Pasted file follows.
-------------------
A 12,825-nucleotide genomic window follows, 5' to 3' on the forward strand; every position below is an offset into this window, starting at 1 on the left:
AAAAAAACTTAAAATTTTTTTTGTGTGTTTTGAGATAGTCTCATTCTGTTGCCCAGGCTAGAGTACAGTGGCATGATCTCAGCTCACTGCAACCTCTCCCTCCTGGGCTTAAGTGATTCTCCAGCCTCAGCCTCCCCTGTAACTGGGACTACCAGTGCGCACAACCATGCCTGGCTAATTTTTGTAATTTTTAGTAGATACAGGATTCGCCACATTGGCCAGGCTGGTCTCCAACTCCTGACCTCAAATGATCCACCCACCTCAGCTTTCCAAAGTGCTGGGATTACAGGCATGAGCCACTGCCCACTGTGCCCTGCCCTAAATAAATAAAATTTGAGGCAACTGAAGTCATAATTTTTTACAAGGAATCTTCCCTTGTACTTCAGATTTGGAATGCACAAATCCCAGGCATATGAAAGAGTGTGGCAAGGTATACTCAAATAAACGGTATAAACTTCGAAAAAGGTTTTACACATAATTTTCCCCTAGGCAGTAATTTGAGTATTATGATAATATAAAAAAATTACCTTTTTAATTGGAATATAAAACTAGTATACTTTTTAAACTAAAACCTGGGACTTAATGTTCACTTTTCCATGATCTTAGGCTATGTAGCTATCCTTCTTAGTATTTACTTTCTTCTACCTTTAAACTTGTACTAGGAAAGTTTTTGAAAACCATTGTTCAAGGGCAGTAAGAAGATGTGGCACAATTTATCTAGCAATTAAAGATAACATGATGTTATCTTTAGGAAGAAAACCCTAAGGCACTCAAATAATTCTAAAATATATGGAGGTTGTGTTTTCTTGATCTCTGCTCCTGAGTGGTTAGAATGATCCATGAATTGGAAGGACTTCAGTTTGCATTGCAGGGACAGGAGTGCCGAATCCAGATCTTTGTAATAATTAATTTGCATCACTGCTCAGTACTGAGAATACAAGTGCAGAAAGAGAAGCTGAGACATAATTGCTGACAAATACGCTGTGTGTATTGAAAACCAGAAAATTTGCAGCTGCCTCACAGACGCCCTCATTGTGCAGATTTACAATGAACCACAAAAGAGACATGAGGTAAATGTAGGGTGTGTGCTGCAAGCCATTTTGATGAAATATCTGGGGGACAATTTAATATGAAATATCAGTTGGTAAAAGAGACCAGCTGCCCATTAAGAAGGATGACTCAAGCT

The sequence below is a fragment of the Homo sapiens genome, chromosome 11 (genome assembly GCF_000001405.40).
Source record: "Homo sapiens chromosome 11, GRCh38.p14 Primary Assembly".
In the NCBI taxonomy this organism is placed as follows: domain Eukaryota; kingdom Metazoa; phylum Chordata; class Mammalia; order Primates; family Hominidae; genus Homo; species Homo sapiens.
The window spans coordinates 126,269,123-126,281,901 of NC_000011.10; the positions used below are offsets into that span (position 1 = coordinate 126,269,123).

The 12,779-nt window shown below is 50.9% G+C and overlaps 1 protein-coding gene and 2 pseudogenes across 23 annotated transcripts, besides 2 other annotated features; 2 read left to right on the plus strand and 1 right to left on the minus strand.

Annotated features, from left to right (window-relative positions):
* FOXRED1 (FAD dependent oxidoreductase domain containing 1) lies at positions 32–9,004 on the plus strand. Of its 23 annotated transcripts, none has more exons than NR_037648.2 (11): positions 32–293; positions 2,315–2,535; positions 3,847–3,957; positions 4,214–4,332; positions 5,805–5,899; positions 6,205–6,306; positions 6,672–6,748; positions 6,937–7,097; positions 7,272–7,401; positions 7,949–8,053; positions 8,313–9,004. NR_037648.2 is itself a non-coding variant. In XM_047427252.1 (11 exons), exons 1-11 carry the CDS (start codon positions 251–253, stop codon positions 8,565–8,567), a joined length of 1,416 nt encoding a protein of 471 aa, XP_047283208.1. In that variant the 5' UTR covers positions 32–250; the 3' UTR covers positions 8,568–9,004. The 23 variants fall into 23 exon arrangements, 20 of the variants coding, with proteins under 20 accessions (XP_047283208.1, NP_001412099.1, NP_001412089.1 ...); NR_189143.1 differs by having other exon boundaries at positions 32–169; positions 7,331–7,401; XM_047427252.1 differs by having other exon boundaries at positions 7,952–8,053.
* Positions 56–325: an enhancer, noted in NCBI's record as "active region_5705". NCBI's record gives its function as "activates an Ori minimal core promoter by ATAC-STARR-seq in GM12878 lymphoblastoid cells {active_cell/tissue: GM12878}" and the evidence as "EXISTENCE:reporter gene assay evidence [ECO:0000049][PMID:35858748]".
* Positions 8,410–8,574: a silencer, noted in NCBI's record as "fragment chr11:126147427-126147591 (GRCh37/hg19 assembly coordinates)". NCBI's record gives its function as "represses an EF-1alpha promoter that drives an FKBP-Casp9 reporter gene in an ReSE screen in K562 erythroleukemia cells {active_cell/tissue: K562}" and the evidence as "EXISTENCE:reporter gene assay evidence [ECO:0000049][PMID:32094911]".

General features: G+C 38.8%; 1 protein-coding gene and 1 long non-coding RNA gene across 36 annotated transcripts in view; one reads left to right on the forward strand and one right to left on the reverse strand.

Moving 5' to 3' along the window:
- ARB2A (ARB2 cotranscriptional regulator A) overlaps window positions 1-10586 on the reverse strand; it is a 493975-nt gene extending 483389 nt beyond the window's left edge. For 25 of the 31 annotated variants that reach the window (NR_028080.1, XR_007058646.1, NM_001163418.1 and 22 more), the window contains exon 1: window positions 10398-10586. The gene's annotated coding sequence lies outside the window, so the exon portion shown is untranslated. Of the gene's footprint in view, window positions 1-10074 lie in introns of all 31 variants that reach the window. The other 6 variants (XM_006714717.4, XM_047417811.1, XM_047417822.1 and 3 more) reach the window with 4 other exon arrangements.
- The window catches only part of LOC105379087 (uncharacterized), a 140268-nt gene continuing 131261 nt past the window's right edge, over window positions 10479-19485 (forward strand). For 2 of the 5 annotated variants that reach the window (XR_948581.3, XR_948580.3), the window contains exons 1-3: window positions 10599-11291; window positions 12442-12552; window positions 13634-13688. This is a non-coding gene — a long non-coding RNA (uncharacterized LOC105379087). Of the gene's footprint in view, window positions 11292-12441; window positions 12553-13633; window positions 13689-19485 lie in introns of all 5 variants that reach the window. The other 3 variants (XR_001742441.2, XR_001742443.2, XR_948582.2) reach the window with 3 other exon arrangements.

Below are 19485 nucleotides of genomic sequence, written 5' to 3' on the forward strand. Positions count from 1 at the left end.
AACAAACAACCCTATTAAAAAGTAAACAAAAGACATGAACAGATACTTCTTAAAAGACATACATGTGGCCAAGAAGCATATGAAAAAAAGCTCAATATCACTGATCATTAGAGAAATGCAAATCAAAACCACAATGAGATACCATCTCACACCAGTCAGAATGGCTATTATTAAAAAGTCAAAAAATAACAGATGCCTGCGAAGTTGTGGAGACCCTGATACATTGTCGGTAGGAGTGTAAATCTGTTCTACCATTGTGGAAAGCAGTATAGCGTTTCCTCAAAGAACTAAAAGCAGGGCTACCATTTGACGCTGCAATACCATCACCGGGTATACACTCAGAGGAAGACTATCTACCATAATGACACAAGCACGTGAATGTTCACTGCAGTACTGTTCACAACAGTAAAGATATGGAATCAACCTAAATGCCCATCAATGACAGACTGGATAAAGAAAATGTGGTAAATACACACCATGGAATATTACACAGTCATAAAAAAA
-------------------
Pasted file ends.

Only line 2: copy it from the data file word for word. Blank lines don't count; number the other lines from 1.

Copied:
AAAAAAACTTAAAATTTTTTTTGTGTGTTTTGAGATAGTCTCATTCTGTTGCCCAGGCTAGAGTACAGTGGCATGATCTCAGCTCACTGCAACCTCTCCCTCCTGGGCTTAAGTGATTCTCCAGCCTCAGCCTCCCCTGTAACTGGGACTACCAGTGCGCACAACCATGCCTGGCTAATTTTTGTAATTTTTAGTAGATACAGGATTCGCCACATTGGCCAGGCTGGTCTCCAACTCCTGACCTCAAATGATCCACCCACCTCAGCTTTCCAAAGTGCTGGGATTACAGGCATGAGCCACTGCCCACTGTGCCCTGCCCTAAATAAATAAAATTTGAGGCAACTGAAGTCATAATTTTTTACAAGGAATCTTCCCTTGTACTTCAGATTTGGAATGCACAAATCCCAGGCATATGAAAGAGTGTGGCAAGGTATACTCAAATAAACGGTATAAACTTCGAAAAAGGTTTTACACATAATTTTCCCCTAGGCAGTAATTTGAGTATTATGATAATATAAAAAAATTACCTTTTTAATTGGAATATAAAACTAGTATACTTTTTAAACTAAAACCTGGGACTTAATGTTCACTTTTCCATGATCTTAGGCTATGTAGCTATCCTTCTTAGTATTTACTTTCTTCTACCTTTAAACTTGTACTAGGAAAGTTTTTGAAAACCATTGTTCAAGGGCAGTAAGAAGATGTGGCACAATTTATCTAGCAATTAAAGATAACATGATGTTATCTTTAGGAAGAAAACCCTAAGGCACTCAAATAATTCTAAAATATATGGAGGTTGTGTTTTCTTGATCTCTGCTCCTGAGTGGTTAGAATGATCCATGAATTGGAAGGACTTCAGTTTGCATTGCAGGGACAGGAGTGCCGAATCCAGATCTTTGTAATAATTAATTTGCATCACTGCTCAGTACTGAGAATACAAGTGCAGAAAGAGAAGCTGAGACATAATTGCTGACAAATACGCTGTGTGTATTGAAAACCAGAAAATTTGCAGCTGCCTCACAGACGCCCTCATTGTGCAGATTTACAATGAACCACAAAAGAGACATGAGGTAAATGTAGGGTGTGTGCTGCAAGCCATTTTGATGAAATATCTGGGGGACAATTTAATATGAAATATCAGTTGGTAAAAGAGACCAGCTGCCCATTAAGAAGGATGACTCAAGCT